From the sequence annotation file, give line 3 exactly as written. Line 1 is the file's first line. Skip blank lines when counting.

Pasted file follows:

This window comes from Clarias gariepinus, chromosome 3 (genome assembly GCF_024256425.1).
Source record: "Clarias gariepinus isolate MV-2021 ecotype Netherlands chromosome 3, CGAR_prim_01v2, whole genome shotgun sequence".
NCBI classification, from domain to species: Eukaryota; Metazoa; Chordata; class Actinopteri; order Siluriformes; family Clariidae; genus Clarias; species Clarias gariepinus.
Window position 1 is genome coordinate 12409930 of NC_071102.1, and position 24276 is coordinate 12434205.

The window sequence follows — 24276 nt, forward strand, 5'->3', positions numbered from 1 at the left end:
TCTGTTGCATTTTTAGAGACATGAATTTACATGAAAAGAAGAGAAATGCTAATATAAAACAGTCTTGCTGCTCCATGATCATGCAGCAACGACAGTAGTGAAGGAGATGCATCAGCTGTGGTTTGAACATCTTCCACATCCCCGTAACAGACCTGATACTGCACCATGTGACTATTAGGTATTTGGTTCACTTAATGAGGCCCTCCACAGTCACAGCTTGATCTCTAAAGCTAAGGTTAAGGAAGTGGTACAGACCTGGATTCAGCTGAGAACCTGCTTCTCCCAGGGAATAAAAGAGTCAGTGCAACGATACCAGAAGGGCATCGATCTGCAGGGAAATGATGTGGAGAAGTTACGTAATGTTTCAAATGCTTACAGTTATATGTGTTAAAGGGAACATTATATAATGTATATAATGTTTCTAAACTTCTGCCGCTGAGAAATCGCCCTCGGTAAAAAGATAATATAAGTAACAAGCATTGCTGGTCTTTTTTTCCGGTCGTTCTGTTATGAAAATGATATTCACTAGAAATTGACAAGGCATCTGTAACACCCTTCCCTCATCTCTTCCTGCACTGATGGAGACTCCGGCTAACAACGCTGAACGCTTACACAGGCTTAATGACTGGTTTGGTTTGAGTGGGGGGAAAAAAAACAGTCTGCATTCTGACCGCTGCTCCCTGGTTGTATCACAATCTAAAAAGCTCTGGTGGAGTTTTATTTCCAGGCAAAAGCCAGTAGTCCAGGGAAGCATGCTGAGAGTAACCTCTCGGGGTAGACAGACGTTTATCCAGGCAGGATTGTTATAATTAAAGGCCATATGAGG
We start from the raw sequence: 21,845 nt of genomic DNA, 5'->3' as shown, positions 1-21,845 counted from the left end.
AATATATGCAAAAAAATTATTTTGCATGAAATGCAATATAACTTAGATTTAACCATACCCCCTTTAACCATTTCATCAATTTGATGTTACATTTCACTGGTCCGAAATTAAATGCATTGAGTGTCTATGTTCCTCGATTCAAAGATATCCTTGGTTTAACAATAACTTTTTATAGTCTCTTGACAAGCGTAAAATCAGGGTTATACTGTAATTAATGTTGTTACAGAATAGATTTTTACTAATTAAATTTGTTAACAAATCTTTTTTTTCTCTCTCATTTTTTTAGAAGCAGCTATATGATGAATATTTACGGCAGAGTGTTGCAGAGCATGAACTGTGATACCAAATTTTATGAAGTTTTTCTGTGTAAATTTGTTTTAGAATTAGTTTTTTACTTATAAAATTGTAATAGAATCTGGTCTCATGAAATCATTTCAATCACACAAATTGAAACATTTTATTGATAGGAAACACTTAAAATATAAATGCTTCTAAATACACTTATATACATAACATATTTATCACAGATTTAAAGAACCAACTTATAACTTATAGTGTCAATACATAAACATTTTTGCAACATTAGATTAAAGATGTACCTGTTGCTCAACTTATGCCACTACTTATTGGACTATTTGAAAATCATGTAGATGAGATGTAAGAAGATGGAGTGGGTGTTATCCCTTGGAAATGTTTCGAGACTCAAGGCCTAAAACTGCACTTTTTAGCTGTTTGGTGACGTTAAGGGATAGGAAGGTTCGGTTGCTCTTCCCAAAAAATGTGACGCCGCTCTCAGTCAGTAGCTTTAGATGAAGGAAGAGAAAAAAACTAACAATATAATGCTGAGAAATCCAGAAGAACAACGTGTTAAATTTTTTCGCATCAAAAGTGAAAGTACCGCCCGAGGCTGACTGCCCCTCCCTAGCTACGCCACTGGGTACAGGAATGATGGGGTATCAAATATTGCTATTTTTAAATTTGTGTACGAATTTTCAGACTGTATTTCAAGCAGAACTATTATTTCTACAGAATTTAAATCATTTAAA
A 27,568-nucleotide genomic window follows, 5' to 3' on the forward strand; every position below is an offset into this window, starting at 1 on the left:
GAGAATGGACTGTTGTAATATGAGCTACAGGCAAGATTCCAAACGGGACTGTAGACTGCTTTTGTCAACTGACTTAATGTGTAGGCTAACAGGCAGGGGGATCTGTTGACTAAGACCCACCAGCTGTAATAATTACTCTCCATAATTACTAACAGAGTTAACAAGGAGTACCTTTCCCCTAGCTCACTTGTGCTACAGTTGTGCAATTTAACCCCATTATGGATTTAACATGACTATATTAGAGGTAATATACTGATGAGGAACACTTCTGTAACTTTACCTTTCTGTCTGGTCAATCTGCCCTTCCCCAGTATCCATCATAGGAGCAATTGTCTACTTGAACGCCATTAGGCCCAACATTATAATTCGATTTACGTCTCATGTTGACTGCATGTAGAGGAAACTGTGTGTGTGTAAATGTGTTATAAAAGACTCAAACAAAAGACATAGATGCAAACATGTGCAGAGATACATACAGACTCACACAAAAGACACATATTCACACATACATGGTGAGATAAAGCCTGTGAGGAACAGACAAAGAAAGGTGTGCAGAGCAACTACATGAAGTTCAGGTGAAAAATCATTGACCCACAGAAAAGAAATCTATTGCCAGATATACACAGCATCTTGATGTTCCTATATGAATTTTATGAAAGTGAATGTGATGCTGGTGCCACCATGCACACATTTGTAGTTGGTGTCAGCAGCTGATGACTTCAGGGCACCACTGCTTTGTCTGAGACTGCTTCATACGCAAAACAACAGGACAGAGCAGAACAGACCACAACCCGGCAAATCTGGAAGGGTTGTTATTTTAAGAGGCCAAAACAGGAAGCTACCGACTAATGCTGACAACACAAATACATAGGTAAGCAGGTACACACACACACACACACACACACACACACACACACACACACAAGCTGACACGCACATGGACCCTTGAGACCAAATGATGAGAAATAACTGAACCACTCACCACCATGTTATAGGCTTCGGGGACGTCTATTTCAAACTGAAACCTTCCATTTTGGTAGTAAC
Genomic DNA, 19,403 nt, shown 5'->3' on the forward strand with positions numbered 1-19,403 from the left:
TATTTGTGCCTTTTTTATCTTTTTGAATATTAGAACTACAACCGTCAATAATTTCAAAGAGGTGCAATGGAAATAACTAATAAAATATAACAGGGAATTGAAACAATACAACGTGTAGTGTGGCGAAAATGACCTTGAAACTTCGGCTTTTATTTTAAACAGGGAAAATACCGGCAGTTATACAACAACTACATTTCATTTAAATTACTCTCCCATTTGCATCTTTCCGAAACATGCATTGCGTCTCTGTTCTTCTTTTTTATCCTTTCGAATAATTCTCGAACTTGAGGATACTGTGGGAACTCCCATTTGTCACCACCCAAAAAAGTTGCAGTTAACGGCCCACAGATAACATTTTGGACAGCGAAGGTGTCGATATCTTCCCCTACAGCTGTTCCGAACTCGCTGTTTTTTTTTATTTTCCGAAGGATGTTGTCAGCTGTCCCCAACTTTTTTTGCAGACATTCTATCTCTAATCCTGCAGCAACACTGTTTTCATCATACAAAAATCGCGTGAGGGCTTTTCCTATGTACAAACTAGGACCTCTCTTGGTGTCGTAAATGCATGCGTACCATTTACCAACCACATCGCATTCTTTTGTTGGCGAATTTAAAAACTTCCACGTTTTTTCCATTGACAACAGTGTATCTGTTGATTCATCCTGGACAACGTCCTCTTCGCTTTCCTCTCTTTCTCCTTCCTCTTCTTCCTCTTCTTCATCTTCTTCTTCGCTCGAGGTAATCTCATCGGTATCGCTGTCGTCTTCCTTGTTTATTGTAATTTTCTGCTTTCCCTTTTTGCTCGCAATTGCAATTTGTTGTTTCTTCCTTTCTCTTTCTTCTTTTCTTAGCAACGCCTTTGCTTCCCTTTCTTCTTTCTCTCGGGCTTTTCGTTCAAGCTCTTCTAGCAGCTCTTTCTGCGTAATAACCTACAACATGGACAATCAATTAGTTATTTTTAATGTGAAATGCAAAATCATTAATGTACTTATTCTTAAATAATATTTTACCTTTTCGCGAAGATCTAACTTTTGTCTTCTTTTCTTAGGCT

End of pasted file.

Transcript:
NCBI classification, from domain to species: Eukaryota; Metazoa; Chordata; class Actinopteri; order Siluriformes; family Clariidae; genus Clarias; species Clarias gariepinus.